What is depression?
We all have moments when we feel low or unhappy; it's nothing to feel ashamed of and it's just a part of life. Clinical depression tends to be more severe than a down day, and it often lasts longer. Learn how to recognise depression and deal with it here.
Do I have depression or am I just sad?
It’s totally normal to get down and have days when you feel really rubbish. That doesn’t necessarily mean you have depression. Depression is when these negative feelings won’t go away and affect your day-to-day life.
People with depression can feel hopelessly sad. Sometimes it is even possible to be depressed without having the usual ‘miserable’ feelings. There are lots of different signs that can point to clinical depression – the main ones are listed below. Most depressed people only suffer from a few of these feelings and bear in mind depression is different in everyone.
Why am I depressed?
Depression can be caused by factors like bereavement, events in childhood, stress and relationship difficulties, or internal problems linked to hormone imbalance, changes in brain chemistry or blood sugar levels. Recreational drug use and binge drinking are also common triggers.
However, unlike feelings of grief or sadness, feelings of depression can often feel difficult to explain.
Susanne from our counselling team says: “People get depressed partly because life is hard, fact! Yes, there are highs and lovely moments but there are also legitimately difficult aspects of being alive, like loss, worry about money, fear we won’t achieve what we need to achieve, real problems. Acknowledging this I think helps us realise depression isn’t a personal failing but a response to things being hard.”
Signs of depression
You may have noticed a change in the way you’re responding or feeling about things. The following points can be signs of depression:
- Persistent sadness, lasting two weeks or more
- Loss of interest in your favourite things
- Finding no fun or enjoyment in life
- Loss of self-confidence
- Feeling guilty, bad, unlikeable, or not good enough
- Feeling empty inside
- Feeling useless or unable to cope with life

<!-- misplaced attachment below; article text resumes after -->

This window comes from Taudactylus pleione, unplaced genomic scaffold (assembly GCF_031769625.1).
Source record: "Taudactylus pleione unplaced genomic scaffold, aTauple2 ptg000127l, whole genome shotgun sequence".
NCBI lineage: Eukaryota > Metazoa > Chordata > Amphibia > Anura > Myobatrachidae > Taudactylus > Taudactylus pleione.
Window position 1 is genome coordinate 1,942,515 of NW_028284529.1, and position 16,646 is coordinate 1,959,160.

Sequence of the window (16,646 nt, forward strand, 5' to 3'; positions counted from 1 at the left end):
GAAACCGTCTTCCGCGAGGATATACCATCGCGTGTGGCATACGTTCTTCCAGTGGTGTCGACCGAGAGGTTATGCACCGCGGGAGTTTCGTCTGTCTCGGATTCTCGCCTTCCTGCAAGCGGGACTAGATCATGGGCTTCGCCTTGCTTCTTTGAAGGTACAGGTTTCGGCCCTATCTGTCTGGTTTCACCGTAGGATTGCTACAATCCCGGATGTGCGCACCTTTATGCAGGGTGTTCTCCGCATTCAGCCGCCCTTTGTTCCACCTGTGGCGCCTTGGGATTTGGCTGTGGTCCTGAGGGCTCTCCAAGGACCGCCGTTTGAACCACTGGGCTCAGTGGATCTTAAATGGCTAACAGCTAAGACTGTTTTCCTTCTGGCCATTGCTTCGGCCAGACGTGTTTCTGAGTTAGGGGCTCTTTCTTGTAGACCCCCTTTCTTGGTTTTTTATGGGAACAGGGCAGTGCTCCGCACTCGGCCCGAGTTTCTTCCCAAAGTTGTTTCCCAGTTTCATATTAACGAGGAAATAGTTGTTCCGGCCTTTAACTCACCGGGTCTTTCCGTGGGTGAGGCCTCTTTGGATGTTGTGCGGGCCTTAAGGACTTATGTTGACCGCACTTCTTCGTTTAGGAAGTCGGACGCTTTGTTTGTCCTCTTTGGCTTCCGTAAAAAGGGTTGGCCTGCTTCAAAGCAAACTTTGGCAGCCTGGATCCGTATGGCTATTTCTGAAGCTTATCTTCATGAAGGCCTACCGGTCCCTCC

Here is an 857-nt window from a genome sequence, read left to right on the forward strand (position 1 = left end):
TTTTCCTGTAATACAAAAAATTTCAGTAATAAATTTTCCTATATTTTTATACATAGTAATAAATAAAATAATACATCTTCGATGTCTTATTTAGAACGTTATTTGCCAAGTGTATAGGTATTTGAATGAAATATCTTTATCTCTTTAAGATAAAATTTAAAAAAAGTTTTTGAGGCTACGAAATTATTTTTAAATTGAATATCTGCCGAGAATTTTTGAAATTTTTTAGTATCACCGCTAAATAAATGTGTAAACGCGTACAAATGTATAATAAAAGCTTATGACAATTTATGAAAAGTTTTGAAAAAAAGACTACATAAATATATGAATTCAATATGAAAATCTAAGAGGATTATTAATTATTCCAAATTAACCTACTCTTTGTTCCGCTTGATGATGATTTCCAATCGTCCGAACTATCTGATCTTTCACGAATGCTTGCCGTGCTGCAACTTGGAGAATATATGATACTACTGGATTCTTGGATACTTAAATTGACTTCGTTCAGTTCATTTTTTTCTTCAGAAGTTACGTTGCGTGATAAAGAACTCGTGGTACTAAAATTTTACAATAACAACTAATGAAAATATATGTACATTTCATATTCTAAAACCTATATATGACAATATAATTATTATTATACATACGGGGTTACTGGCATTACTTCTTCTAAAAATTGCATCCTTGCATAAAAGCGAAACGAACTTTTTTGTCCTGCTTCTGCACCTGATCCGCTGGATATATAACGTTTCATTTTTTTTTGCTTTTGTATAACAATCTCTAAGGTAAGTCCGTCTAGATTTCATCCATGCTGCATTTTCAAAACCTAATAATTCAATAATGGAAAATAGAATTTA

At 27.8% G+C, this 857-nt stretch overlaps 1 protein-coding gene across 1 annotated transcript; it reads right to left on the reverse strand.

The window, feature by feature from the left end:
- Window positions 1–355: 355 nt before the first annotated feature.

- Feeling bored all the time
- Increased feelings of anxiety
- Can’t see a future for yourself
- Thinking everything is pointless
- Thinking life is not worth living
- Thoughts of death or suicide
- Wanting to go to sleep and never wake up again
- Especially low mood in the mornings
- Feeling more irritable, frustrated, or aggressive than usual
- Trouble concentrating on things, poor memory
Where can I get help?
If you recognise some of these symptoms, or if you’re having feelings you can’t cope with, the best thing to do is contact your GP. If you’re worried about this, you could take a friend or family member with you for support.
You can also talk to other young people about any problems you have on our community boards.
Depression is a treatable condition. Many people make a full recovery without treatment, but treatment makes recovery happen more quickly. Talk to your doctor about what is best for you.
- Antidepressant drugs work by boosting natural brain chemicals levels which can take a nose-dive during depression. Give at least two weeks for antidepressants to kick in, but go back to your doctor if there’s no change after four to six weeks.
- Counselling can help you get to grips with the root of your depression. Your doctor can recommend a psychotherapist or self-help group.
- Cognitive behaviour therapy (CBT) teaches you to question negative thoughts while developing a more realistic outlook on life.
Giselle from our counselling team says: “seeking support from others to deal with depression as early as possible is a wise action to take as doing so can increase the likelihood of regaining stability and is an excellent start to caring for yourself. Remember organisations like The Mix are available to help during those difficult and confusing times.”
How do I cope with depression?